Statutory audit report format

A statutory audit report format comprises the following:

  • Title of the statutory audit report : Shows that it was prepared by a third party or an independent statutory auditor
  • The addressee of the statutory audit report : Shows that person or organization to whom the report is handed to.
  • Statutory auditor’s responsibility : To prepare a fare honest report that covers the state of the company’s financial condition, through the audit of financial statements
  • Statutory auditor’s opinion : To present an unbiased opinion of the company’s financial statements.
  • The premise of the auditor’s Opinion : The auditor should state the reason behind the auditor’s opinion, by sharing facts from the financial statements.
  • Other auditor responsibilities : In some cases, auditors are also issued other responsibilities as well, such as to report legal and regulatory requirements.
  • Statutory auditor’s signature : The signature of the auditor who audits
  • The place where the report is signed : This refers to the location where the auditor prepares and signs the statutory audit report.
  • Date of the report : Finally, the date on which the auditor signs the statutory audit report.

How to conduct the statutory audit?

The statutory audit procedure begins with analyzing the internal auditor’s report to verify the company’s current financial health. The statutory audit procedure, for logging details regarding the sales and purchases made by the company to be followed, is then decided upon comparing the internal auditor’s report with the previous year’s statutory audit report. This helps in understanding how the company’s accounts department records the financial transactions involved in sales and purchases. To shed more light on the statutory audit procedure, see the steps below:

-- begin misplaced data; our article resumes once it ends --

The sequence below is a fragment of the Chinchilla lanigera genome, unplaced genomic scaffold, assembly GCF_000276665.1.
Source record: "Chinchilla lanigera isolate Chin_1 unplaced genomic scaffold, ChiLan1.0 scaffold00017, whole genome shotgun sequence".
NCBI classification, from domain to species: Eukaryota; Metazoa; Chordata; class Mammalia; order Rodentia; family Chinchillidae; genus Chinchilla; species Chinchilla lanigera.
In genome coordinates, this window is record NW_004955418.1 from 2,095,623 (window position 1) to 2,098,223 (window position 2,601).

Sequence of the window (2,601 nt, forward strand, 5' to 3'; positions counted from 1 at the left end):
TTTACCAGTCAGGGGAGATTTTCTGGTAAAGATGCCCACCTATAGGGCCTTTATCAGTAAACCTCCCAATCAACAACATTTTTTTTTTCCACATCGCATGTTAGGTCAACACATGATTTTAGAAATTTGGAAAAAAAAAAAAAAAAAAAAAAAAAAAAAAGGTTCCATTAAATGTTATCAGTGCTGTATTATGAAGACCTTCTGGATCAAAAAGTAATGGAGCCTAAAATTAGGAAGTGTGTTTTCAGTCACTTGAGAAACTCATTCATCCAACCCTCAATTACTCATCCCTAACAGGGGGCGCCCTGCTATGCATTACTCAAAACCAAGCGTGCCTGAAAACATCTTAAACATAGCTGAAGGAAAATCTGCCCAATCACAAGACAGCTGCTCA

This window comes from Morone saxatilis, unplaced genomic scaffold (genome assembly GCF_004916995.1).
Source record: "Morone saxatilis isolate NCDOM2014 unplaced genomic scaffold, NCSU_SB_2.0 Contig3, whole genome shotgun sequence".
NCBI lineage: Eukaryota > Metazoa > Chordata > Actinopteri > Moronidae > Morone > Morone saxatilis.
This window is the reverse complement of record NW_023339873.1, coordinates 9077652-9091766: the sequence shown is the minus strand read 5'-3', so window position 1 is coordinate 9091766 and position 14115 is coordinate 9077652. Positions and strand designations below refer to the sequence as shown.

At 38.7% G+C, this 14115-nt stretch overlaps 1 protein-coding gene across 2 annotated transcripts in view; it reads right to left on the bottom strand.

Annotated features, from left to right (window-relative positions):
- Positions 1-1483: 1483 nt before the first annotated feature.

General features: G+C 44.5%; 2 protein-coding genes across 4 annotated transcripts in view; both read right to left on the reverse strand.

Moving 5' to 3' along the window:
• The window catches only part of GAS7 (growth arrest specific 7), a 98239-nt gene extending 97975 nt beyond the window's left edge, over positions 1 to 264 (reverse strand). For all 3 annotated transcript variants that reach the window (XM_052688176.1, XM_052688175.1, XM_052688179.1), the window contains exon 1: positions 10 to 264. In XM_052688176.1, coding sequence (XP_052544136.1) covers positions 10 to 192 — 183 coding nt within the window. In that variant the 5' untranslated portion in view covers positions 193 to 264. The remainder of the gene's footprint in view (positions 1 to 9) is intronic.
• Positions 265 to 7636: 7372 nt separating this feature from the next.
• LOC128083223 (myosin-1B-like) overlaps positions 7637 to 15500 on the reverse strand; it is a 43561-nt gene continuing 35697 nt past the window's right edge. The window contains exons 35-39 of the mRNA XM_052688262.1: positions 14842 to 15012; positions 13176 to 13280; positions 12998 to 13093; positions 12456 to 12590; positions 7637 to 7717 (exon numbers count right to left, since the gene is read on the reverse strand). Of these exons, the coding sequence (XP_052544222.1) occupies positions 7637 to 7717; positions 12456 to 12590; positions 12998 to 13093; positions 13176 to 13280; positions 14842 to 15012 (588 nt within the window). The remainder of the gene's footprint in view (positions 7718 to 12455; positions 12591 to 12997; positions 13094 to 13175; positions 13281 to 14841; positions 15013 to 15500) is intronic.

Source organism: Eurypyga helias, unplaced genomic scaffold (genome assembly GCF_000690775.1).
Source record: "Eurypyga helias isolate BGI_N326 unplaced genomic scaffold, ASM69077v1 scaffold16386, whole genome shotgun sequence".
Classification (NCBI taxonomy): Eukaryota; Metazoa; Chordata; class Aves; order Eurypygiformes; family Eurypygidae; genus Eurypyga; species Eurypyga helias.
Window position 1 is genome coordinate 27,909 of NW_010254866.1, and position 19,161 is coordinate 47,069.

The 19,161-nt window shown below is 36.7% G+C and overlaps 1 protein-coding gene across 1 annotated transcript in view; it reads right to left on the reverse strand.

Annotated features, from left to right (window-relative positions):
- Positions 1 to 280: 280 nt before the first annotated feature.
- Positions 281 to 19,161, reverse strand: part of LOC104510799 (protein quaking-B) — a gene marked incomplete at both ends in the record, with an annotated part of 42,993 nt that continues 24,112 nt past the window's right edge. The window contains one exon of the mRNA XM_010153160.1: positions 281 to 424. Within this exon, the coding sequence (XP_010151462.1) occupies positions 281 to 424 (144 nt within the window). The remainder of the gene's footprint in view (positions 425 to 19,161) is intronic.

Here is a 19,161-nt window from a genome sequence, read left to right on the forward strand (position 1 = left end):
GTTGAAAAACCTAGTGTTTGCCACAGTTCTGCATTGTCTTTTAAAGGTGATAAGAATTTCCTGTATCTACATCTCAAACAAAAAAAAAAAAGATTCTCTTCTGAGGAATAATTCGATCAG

• The current financial year’s internal audit report is analyzed, by the statutory auditor.
  • The statutory auditor then verifies whether the internal auditor’s instructions and opinions have been followed through by senior management, especially the discrepancies that have been reported.
  • The statutory auditor then checks the previous financial year’s statutory audit report to analyze its summaries and conclusions.
  • This further helps the statutory auditor to determine the statutory audit procedure to be followed for capturing information on the transaction of sales and purchases, based on the procedure followed by the company’s auditor or account’s department.
  • Then next step for the statutory auditor is to familiarize himself/herself with the accounting software used by the company.
  • The statutory auditor compares the entries for purchases and sales in the software, against the bill, to verify the transactions before vouching for the system.
  • The statutory auditor then verifies the expenditure approval method followed by the company and then vouches for the same.
  • The same procedure is followed for company purchases as well.
  • The auditor can then inquire about company policies regarding brand partnerships, franchises, marketing tie-ups, as well as sales and purchases.